As written in the Scriptures, Apollos was a believer in Christ, although at first he did not yet know fully of the Christian faith and teachings, and preached to the people of the teachings and the baptism of St. John the Baptist. And it was also mentioned how the differences and the incomplete nature of the truth and teachings that Apollos propagated led to some Christian disciples to pass on to him the truth of Christ.

Regardless, Apollos’ great charism and influential nature brought him many followers, that considering the slight differences in the teachings and styles, led to divisions among the Christian communities, as some sided with Apollos, while others sided with St. Paul, the other great missionary who spread the message of the Gospel to the many communities of the Mediterranean region and beyond, both to the Jews and the Gentiles alike.

And all of those divisions were caused by human greed and ambition, pride and ego, as well as their failure to look beyond worldly matters. That was exactly why St. Paul chastised them and reminded them that ultimately, St. Paul, Apollos and other Christian leaders and missionaries were merely instruments and servants of God, doing the will of God, and working for the greater glory of God, not for their own glory or for their followers’ glory.

And St. Paul also reminded the Christian faithful that it was because of God that everything had been possible, and all the successes that were achieved by St. Paul, Apollos and other evangelisers and missionaries were because of the grace of God and His guidance. Therefore, all of us as Christians must be vigilant not to be tempted by the devil trying to sow divisions between us by making us focus on our differences, as well as on our own personal and worldly agenda rather than focusing on God as we should have.

In our Gospel passage today, we also heard of the healing of the mother-in-law of St. Peter, who had been very sick, and the Lord made her healthy again. And we were told how the people brought many of their sick to the Lord immediately after hearing about the miracle. But then curiously, after a short while, the Lord said that He would go to another place, to the surprise of His followers and disciples.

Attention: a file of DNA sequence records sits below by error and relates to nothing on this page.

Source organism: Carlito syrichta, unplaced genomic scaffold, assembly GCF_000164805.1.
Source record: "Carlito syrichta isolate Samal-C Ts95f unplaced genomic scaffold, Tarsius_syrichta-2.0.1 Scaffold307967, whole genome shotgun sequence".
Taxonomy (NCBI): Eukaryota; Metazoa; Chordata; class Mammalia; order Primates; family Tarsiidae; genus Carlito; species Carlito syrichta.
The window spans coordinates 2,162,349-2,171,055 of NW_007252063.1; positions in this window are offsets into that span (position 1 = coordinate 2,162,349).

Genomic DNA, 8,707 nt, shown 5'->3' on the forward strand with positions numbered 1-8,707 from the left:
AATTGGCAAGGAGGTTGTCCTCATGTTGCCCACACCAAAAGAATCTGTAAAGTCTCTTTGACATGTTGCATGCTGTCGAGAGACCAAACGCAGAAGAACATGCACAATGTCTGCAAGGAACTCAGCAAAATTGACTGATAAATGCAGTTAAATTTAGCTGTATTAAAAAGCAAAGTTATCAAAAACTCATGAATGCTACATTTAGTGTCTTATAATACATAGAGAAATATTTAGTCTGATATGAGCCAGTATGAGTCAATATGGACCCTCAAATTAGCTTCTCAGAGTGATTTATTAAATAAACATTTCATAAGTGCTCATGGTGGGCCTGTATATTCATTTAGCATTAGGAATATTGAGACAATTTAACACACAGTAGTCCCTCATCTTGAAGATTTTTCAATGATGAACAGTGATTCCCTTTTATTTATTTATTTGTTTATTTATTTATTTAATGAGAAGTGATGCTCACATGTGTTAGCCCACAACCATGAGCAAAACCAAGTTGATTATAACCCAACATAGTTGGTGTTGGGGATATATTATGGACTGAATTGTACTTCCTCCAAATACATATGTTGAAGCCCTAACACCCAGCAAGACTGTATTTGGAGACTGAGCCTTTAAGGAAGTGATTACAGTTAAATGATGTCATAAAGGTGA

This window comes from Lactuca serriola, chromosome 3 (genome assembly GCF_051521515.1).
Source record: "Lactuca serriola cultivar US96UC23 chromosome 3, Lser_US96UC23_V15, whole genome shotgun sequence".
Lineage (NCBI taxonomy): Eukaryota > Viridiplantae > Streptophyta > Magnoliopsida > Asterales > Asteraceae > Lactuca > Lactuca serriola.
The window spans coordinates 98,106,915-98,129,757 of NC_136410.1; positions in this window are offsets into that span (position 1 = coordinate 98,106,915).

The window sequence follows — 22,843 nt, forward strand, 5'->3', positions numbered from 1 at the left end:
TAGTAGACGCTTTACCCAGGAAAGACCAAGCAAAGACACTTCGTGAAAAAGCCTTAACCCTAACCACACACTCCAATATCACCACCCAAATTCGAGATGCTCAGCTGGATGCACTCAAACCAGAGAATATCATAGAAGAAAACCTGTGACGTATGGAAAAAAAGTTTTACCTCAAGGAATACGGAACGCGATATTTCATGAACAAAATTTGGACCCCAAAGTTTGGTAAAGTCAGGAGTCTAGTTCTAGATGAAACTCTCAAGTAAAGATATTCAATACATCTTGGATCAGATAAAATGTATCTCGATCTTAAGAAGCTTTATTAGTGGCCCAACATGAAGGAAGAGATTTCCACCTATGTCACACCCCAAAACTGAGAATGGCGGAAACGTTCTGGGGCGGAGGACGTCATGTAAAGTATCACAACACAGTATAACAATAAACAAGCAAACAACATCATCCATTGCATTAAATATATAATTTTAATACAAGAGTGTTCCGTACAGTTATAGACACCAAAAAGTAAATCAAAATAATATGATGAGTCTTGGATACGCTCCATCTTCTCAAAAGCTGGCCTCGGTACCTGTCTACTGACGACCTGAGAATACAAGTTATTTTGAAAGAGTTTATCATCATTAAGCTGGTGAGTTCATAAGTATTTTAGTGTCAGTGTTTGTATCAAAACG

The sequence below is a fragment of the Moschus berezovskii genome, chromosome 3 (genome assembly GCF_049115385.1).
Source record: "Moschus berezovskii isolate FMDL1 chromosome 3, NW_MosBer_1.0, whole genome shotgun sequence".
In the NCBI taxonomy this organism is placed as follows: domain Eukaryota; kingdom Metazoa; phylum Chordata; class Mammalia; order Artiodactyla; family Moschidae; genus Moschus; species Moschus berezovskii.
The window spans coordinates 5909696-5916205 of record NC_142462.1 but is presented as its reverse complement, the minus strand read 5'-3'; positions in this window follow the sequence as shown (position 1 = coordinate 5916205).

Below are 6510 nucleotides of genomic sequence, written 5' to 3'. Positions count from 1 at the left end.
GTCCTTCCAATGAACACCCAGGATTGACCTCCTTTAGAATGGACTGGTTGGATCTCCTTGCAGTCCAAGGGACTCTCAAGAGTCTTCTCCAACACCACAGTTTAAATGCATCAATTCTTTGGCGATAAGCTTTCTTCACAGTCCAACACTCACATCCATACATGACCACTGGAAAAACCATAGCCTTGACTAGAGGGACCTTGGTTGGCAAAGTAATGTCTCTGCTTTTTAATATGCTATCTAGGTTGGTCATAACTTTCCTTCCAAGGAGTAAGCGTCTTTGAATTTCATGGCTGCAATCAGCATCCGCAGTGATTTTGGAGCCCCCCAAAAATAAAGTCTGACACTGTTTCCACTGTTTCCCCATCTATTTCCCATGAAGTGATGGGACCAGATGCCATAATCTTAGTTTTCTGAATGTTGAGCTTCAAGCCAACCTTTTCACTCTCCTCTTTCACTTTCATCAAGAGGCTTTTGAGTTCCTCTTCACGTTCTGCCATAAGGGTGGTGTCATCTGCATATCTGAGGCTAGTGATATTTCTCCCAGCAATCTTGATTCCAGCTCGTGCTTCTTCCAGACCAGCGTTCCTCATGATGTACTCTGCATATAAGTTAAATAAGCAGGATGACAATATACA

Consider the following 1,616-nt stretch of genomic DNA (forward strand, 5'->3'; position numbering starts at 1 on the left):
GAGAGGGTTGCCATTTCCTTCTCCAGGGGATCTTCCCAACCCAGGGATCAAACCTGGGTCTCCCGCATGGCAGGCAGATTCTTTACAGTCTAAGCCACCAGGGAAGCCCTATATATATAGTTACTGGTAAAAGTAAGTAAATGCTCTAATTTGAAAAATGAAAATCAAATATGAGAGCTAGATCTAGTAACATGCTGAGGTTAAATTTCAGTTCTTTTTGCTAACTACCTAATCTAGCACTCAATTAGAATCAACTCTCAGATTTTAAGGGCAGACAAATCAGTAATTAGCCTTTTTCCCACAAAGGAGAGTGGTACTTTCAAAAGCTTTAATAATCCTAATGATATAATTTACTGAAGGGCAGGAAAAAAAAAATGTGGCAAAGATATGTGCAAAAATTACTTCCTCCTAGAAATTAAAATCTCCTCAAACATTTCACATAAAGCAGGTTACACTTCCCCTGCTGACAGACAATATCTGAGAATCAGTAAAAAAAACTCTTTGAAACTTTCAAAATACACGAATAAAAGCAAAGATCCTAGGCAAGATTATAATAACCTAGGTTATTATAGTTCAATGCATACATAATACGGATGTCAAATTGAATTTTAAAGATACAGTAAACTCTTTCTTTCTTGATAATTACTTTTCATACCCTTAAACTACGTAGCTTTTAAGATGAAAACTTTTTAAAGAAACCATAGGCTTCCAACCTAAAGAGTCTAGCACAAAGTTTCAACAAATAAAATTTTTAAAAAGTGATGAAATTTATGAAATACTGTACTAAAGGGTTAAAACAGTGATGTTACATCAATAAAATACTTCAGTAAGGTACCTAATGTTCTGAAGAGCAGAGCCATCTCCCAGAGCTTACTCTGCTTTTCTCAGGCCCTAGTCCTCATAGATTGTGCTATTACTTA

He said that there were still many others who were in need of Him, His teachings and to hear the truth and receive the healing that He was bringing into this world. And also most importantly, He showed His disciples that all the work that He has done, was ultimately for the greater glory of God, to serve the will of His Father and not to dwell in adulation and human praise. For it was indeed very easy for us to be tempted with pride and hubris, with ego and greed, in human praise and adoration, in fame and influence.

That was why, the Lord Jesus chose to move on from place to place, that His disciples would learn more about humility and refocus themselves on their purpose of serving God rather than serving their own selfish desires. And at the same time, it did fulfil the Lord’s purpose of reaching out to more people, instead of just staying in the same location and serving the people there while getting the praise and reputation for doing so.

Brothers and sisters in Christ, today’s Scripture readings remind us all as Christians to be Christ-centric in our lives and in how we live out our faith, and we should not allow ourselves to be easily tempted by the temptations of worldly ambitions and desires. St. Paul has reminded us to be careful of these temptations and not to be divided amongst ourselves because of all these matters. Instead, we should remain united in God, and we should remain focused on Him, and not on ourselves and our desires.

Let us all help and remind each other to be faithful at all times, and dedicate ourselves as best as possible, to serve the Lord at all times, and do what we can in order to be good and dutiful Christians, doing everything for the greater glory of God, and not for ourselves. Let us all be God’s most wonderful instruments in bringing His light and truth into our world. May the Lord bless us always, in our every good endeavours. Amen.